Shhhhh. Don't say anything to jinx Tampa's bid for the 2012 GOP convention.
The recommendation on where to hold the party convention is expected Wednesday, and the conventional wisdom is that it's Tampa's to lose. Still, local boosters remember how optimistic they were before Tampa lost out on the 2008 and 2004 GOP conventions.
"I'm afraid to say how I feel. We've waited so long and we've been disappointed before," said Al Austin, chairman of Tampa's host committee. "I'm trying to keep my mind clear and not think about it. There isn't a darn thing we can do until the decision's made."
The choice is down to Tampa, Phoenix and Salt Lake City, and the Republican National Committee's site selection committee is scheduled to vote Wednesday between 2 and 3 p.m. at the Gaylord National Hotel and Convention Center in Prince George's County, Md. Area boosters intend to gather in Tampa and nervously await the phone call.
"If we don't get it, you'll have a story to write about me jumping out of the 21st story of the SunTrust building," said Paul Catoe, executive director of Tampa Bay & Co., Hillsborough County's convention and visitors bureau.
The site selection committee's pick must be ratified by the full Republican National Committee this summer, but that is expected to be pro forma.
Nothing is certain until the vote is taken, but the speculation from Tampa Bay to Washington to Salt Lake City is that Tampa is the front-runner. NBC's First Read political blog summed up the conventional wisdom:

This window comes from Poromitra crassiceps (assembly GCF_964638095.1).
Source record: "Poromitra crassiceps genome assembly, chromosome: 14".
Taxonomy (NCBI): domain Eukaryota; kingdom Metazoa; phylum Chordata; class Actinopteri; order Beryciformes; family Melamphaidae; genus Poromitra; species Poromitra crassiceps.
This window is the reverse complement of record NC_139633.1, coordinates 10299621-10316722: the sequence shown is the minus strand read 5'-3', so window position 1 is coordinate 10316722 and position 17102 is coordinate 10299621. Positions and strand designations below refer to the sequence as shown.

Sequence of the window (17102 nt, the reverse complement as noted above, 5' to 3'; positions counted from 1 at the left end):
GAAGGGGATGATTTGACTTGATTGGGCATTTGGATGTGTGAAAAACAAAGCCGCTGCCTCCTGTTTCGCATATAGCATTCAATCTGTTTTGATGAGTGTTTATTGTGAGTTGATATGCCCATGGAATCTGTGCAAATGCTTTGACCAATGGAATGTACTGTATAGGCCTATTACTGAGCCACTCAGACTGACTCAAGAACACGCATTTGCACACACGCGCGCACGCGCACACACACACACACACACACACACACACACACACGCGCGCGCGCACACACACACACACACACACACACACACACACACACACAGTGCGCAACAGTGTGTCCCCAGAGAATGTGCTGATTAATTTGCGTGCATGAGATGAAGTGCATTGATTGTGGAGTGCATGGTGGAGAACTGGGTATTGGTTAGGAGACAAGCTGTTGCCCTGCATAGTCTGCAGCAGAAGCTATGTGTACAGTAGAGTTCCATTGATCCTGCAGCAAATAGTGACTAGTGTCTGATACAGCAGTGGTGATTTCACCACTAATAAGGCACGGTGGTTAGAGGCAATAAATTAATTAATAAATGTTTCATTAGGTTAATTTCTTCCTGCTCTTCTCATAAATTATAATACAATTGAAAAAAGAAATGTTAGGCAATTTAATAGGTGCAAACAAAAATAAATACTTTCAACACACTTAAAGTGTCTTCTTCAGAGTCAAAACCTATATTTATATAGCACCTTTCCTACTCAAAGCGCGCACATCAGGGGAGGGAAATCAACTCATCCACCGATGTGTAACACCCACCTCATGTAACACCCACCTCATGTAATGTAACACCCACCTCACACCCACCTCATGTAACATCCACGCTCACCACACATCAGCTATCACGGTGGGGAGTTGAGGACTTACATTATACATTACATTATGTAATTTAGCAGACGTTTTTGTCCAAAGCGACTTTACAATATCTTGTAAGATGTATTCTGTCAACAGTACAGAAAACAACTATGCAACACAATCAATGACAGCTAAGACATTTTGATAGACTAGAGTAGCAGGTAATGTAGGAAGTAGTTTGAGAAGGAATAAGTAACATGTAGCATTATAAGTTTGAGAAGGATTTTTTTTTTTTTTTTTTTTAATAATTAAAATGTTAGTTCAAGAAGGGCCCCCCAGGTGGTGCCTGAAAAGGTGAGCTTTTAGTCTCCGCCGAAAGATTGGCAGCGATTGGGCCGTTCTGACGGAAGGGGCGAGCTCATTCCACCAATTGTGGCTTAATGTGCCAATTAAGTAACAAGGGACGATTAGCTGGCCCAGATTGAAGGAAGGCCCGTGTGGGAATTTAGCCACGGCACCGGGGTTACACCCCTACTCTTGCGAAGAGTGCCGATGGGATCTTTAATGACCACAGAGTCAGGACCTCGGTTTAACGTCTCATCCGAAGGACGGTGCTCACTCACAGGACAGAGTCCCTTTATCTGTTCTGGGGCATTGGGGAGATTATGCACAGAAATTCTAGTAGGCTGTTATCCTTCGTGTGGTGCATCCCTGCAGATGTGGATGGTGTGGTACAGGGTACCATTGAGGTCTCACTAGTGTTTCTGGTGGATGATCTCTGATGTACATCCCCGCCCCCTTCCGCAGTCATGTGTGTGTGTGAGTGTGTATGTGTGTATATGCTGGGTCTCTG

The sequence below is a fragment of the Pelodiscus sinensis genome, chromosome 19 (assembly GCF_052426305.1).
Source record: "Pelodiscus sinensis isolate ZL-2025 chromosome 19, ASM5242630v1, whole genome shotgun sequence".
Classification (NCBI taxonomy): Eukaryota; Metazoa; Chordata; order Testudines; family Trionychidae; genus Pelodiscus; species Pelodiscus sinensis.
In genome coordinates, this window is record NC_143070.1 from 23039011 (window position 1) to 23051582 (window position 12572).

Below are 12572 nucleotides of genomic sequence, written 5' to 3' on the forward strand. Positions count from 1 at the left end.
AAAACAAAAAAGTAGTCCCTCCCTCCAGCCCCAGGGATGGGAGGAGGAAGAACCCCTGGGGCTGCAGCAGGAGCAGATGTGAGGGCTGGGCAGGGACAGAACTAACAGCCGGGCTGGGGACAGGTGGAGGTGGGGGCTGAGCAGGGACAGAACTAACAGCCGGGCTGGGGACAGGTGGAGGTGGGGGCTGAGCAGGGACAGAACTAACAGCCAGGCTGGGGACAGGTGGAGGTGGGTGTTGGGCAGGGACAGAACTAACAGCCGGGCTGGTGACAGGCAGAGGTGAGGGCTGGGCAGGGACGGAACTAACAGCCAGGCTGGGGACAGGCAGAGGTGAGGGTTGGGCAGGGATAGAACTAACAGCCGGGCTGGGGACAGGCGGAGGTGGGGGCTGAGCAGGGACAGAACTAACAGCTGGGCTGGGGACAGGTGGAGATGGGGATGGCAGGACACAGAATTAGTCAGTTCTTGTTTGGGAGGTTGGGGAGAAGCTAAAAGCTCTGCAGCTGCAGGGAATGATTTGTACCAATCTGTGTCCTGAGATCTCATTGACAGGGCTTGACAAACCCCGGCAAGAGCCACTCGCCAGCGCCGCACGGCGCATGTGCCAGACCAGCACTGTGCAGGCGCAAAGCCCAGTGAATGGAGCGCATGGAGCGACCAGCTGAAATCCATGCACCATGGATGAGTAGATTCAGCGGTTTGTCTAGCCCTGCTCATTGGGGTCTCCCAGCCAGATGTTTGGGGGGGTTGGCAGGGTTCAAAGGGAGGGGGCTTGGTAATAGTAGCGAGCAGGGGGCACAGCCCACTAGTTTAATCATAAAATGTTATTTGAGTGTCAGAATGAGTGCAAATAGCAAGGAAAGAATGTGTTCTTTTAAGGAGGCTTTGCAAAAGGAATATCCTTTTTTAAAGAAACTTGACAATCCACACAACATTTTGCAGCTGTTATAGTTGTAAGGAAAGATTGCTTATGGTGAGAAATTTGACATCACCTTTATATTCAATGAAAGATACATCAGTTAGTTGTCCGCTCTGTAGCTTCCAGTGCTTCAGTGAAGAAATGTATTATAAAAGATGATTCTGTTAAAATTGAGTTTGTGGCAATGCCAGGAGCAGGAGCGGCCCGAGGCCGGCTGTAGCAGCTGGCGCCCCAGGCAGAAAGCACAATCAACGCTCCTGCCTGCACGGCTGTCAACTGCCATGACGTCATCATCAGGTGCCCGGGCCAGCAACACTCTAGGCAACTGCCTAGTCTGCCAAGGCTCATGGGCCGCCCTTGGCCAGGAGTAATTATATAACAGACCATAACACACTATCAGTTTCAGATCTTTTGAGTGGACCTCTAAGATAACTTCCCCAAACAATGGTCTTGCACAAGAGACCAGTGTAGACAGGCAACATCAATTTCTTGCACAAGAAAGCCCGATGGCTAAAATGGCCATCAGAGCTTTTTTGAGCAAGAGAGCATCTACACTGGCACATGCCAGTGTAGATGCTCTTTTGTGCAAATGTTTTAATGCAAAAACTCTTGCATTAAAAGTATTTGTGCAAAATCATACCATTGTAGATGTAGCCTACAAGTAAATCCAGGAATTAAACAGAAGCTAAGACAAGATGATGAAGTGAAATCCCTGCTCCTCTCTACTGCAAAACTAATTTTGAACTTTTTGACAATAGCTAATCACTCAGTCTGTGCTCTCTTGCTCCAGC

"With Latinos boycotting Arizona, and with (Mitt) Romney still considered the GOP front-runner (just how many stories on the Mormon Church would the media do if Republicans held their convention in Salt Lake with Romney as the nominee?), it seemingly looks like Tampa is going to be the pick by process of elimination."
Deborah Cox-Roush of Tampa, vice chairwoman of the Republican Party of Florida, was in the Washington area Monday for party meetings and was lobbying for Tampa, along with other Florida officials.
"I'm using every chance I can get to keep Tampa in their minds," she said. "It's going great."
Unlike prior years, the host committee is seeking no funding from pinched local governments. Instead, the budget calls for $40 million raised privately from the bipartisan host committee, a grant of about $18 million to the RNC from the Federal Election Commission, and $50 million appropriated from Congress for security.
"As for any speculation on who might be in first place, that is all speculation," said RNC spokesman Doug Heye.
Times staff writers Alex Leary and Janet Zink contributed to this report.